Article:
Five immediate priorities for external financial support for Moldova for alleviating poverty risks
1. A more direct budgetary support in the form of grants rather than loans. Moldova’s external public debt-to-GDP ratio remains one of the lowest in the region with about 38% planned for 2022. However, amid increased financing needs, the country’s indebtedness level will easily rise above 40% of GDP in the next few years and could approach the maximum sustainability threshold of 45% of GDP. In the context of tough economic conditions within the country and the entire region, this pattern of external financing could pose major difficulties in the near future. In this regard, it is worth mentioning that according to the latest data on budgetary execution for January-May 2022, the volume of external loans received was higher by 59%, whereas the volume of grants was lower by 26%, compared to the same period of the previous year. Therefore, it is necessary to revise the mechanisms of providing financial support to Moldova by putting more emphasis on grants rather than loans in order to ease the financial burden on the budget and ensure sufficient fiscal space for economic recovery.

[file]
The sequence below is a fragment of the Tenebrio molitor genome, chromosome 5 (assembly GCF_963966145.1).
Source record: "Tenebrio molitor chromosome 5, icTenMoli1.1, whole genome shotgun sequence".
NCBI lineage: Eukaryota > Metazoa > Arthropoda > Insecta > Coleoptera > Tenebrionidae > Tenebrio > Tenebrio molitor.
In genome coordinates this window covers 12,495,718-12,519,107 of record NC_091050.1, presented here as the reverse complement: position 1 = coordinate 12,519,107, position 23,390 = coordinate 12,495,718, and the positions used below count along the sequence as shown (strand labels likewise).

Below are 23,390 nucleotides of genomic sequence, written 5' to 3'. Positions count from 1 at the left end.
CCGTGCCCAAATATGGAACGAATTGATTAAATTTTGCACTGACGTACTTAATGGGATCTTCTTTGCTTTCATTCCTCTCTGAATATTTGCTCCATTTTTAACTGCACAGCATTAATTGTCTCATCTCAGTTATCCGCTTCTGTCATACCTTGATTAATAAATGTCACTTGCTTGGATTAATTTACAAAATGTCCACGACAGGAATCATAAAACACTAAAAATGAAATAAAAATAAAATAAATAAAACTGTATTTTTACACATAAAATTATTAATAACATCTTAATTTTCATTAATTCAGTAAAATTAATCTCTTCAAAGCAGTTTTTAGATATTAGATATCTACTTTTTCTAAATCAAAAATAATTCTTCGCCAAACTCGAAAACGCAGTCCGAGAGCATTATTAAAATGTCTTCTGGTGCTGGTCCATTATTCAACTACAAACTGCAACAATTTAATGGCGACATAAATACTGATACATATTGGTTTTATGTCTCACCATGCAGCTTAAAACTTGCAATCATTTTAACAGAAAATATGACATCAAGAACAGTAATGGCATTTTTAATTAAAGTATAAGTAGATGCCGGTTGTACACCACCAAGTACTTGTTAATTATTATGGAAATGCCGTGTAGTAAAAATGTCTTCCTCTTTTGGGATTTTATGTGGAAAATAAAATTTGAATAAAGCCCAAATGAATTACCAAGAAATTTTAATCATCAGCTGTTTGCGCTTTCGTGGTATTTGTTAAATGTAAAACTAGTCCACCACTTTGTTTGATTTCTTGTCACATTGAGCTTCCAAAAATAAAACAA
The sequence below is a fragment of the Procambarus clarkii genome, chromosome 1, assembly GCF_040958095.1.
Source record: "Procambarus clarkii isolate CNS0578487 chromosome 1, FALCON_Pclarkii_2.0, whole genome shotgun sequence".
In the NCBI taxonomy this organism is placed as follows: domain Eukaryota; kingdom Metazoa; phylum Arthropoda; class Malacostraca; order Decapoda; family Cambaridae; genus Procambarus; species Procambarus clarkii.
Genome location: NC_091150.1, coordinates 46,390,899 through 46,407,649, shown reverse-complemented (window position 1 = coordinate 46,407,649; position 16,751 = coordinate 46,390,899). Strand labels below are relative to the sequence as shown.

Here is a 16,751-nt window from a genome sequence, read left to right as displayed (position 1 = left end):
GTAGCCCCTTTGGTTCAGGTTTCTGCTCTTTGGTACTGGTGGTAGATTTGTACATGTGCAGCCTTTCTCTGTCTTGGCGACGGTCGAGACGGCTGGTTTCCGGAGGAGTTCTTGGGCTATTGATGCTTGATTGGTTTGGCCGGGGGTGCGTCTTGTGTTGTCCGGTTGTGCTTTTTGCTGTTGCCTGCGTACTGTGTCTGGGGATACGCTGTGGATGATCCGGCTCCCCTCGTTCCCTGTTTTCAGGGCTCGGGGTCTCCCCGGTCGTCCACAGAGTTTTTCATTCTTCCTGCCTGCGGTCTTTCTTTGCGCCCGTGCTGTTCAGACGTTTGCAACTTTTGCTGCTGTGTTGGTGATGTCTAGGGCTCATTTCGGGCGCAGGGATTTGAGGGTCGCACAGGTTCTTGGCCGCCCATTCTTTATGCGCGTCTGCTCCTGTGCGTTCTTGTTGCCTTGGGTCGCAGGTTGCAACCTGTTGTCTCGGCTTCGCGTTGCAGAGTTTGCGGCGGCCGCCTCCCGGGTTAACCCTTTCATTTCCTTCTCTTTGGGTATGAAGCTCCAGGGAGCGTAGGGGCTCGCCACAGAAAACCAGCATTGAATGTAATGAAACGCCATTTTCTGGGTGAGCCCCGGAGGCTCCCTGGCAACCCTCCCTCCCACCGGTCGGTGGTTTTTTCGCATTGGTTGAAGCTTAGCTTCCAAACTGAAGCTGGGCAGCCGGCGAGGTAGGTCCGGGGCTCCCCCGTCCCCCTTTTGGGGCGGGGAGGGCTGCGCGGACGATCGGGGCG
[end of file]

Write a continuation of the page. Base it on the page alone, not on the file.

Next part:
2. Compensations of increased tariffs for natural gas for the most vulnerable. The upcoming winter season will drive up again the import prices for natural gas that will call for the Government to step in to protect the households that are close or below the poverty line. Depending on the import prices, about 500 million EUR will be necessary in order to provide on-bill compensations, which are not covered by the budget. That will mitigate the poverty risks and will support the budget and the entire economy during this crisis because these transfers will be used immediately for households’ consumption turning in budgetary receipts from VAT and excises. Moreover, additional financial support is needed to support Moldova procure natural gas and electricity from alternative sources in order to set the grounds for the long-term diversification of energy imports.